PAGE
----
converts portion of kinetic energy of a high velocity jet to mechanical work delivered to the
shaft. Different range of flow rates and rotational speed is used in order to investigate the
behavior of the wheel.
Hydraulic turbines are defined as those machines which convert hydraulic energy into
mechanical energy. This mechanical energy is used in running an electric generator which is
directly coupled to the shaft of the turbine. Pelton wheel is a tangential flow impulse turbine.
This turbine is used for higher heads. Figure.1 shows schematic layout of a Pelton wheel. A
Pelton wheel consists of four major components:
1. Nozzle and flow regulating arrangement (spear)
2. Runner and buckets
3. Casing and
4. Breaking jet
(Casing)

(Runner with
buckets)

(Nozzle)
(Spear)
Fig.1 (Pelton Wheel)
1. Nozzle and flow regulating arrangement (spear):
The amount of water striking the buckets of the runner is controlled by providing a spear in the
nozzle as shown in the fig.1. A spear is a conical needle which is operated either by a hand wheel
or automatically in an axial direction. When the spear is pushed forward the amount of water is
reduced and vice versa.
2. Runner with buckets:
It consists of a circular disc on the periphery of which a number of buckets evenly spaced are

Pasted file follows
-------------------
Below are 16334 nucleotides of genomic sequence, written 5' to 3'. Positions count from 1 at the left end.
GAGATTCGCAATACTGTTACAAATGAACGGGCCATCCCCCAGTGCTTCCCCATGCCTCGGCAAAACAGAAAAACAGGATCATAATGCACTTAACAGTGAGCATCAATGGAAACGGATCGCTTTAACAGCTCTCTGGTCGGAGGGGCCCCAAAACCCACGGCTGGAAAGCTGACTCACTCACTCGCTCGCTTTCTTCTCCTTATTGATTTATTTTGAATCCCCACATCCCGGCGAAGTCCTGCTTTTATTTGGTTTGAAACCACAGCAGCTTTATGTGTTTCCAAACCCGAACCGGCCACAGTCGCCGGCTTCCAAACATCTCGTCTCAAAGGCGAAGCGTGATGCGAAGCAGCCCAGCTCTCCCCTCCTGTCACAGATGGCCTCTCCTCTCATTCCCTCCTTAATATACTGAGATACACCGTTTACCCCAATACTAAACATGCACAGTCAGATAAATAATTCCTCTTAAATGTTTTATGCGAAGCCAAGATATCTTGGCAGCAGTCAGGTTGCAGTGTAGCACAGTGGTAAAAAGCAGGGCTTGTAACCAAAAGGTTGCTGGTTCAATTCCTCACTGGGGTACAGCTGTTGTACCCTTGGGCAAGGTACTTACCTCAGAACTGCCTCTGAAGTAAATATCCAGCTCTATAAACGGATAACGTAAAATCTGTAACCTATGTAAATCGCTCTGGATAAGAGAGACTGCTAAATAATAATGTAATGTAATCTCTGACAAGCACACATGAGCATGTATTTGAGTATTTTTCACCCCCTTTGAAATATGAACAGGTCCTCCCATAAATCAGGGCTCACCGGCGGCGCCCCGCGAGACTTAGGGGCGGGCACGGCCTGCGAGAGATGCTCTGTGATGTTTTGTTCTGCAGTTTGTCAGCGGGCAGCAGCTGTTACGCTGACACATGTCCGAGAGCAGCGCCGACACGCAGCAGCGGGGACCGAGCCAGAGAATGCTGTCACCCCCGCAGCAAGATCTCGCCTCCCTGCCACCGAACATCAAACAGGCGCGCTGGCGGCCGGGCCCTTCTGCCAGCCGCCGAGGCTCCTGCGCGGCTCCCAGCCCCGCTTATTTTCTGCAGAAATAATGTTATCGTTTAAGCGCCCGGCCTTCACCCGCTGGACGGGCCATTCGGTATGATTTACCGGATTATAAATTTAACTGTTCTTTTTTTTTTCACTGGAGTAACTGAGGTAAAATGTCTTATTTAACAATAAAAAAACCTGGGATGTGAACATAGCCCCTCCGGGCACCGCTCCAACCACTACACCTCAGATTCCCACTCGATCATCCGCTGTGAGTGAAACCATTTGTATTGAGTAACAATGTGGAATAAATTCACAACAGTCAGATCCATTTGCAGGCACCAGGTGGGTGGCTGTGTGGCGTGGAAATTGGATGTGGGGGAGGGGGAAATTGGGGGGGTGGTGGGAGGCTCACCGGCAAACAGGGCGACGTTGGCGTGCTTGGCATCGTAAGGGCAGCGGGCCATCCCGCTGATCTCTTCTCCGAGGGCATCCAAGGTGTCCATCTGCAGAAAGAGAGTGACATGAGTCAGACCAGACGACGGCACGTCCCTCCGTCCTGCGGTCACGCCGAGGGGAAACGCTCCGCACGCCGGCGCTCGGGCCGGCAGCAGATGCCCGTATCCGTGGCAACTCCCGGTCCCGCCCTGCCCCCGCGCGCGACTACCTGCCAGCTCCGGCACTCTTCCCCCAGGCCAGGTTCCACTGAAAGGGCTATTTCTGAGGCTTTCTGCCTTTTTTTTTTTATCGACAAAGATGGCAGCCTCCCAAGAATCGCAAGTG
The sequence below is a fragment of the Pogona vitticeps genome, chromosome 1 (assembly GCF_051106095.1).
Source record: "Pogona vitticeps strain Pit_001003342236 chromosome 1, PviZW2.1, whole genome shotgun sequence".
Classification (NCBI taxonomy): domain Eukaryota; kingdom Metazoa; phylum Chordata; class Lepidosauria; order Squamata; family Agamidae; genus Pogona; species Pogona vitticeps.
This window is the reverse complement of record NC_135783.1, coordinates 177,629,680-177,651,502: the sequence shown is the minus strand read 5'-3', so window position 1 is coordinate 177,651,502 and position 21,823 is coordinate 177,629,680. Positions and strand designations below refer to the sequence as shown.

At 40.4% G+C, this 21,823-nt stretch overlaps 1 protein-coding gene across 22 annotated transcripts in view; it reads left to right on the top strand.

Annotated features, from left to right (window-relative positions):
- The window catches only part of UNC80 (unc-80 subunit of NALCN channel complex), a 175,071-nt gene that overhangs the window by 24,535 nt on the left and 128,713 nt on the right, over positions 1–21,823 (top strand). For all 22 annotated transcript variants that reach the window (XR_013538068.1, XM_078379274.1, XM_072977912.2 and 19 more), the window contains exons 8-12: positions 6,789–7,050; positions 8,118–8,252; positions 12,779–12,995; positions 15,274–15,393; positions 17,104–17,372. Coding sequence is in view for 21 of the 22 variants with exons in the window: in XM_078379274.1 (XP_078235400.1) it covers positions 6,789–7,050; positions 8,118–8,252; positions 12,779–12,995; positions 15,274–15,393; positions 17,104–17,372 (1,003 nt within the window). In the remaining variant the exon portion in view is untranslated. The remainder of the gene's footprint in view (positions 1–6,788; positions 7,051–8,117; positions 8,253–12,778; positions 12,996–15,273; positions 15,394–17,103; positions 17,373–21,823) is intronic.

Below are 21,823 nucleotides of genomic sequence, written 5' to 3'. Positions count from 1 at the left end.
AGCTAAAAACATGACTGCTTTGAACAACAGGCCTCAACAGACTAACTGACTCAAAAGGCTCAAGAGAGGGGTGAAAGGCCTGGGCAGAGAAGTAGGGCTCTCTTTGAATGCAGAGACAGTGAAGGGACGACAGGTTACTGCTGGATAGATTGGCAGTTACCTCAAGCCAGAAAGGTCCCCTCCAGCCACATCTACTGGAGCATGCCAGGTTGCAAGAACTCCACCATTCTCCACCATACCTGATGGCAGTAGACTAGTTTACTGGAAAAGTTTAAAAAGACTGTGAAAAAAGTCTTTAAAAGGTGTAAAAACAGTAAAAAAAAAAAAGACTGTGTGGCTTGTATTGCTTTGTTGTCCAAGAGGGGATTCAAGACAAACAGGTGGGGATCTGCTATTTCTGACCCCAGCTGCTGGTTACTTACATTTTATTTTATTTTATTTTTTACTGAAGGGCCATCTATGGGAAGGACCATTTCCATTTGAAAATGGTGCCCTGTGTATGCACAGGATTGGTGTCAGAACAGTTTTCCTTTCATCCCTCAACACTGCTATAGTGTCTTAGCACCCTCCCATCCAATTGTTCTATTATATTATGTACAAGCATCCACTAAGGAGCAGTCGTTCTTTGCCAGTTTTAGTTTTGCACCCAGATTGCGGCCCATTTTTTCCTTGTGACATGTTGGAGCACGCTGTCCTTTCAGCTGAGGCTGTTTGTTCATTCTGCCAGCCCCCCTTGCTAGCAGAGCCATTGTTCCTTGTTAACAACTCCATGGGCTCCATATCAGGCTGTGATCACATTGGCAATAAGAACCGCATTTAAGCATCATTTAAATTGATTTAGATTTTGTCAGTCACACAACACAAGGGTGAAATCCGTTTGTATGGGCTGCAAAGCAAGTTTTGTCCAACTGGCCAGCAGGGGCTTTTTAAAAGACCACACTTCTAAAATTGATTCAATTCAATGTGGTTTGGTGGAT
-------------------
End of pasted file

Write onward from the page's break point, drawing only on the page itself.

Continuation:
fixed. The shape of the buckets is of a double hemispherical cup or bowl. Each bucket is divided
into two symmetrical parts by a dividing wall which is known as splitter. The splitter divides the
jet into two equal parts and the jet comes out at the outer edge of the bucket. The buckets are
shaped in such a way that the jet gets deflected through 1600 or 1700.
3. Casing:
Casing prevents splashing of the water and discharges it to tail race.
4. Breaking jet:
When the nozzle is completely closed there would not be any discharge from the nozzle.
However, the runner continues to rotate because of inertia. In order to stop the runner in a shorter
period, a small nozzle is provided to direct the jet of water on the back of vanes. This jet is called
the breaking jet.

Observations:
Inlet pressure P= 0.7 bar
Inlet head = 7.136 m
Volume of water collected vol = 10 lit
Time taken = 13.2 sec
Discharge = 45.732 lit/sec
Power input Win= 53.354 watt
Density, = 1000 kg/m3
Gravitational acceleration g = 9.81 m/sec2
Radius of dynamometer wheel, Rd = 0.03 m
Spring constant, Ki= 0.8
= 250
R = 0.05 m
Cv = 0.94
Observations Table #01

Weight Tension Speed Measured Measured Measured Theoretical Theoretical Theoretical Velocity
W S Torque Power Efficiency Torque (Tth) Power Out Efficiency Ratio
(g) (g) (rpm) m (Nm) Out mes (Nm) Wout,th th U/V1
Wout, (Watt)
(Watt)
350 50 1386
450 60 1300
550 70 1210
650 80 1136
750 90 1007
850 100 888
950 110 753
1050 120 733

Formulas:
1. Inlet head:

P 105
H (m)
g

2. Discharge or flow rate:

V
Q 60 (liter / min)
T
3. Power output:

Win
P 10 Q 10 (watt )
5 3

60

4. Measured torque:

W-S
Tmes g Rd ( Nm)
1000

5. Measured power output:

(mes)2
Wmes (watt )
60

6. Measured efficiency:
Wout ,mes
mes
Win
7. Theoretical output torque:
th = ( Qx1003 /60 ) (Cv (2gH) - R 2 / 60 ) ( 1+ki cos0 ) R

8. Theoretical power output:

W out, th = t h 2 / 60 (watt )

9. Theoretical efficiency:

P 105
H (m)
g

10. Velocity ratio:

U R 2

V1 CV 2 gH 60

Graph:
Graph of measured power in (watts) Vs. Wheel Speed (r.p.m)

Power (Watts)

Wheel Speed (R.P.M)

RESULT DISCUSSION & CONCLUSIONS: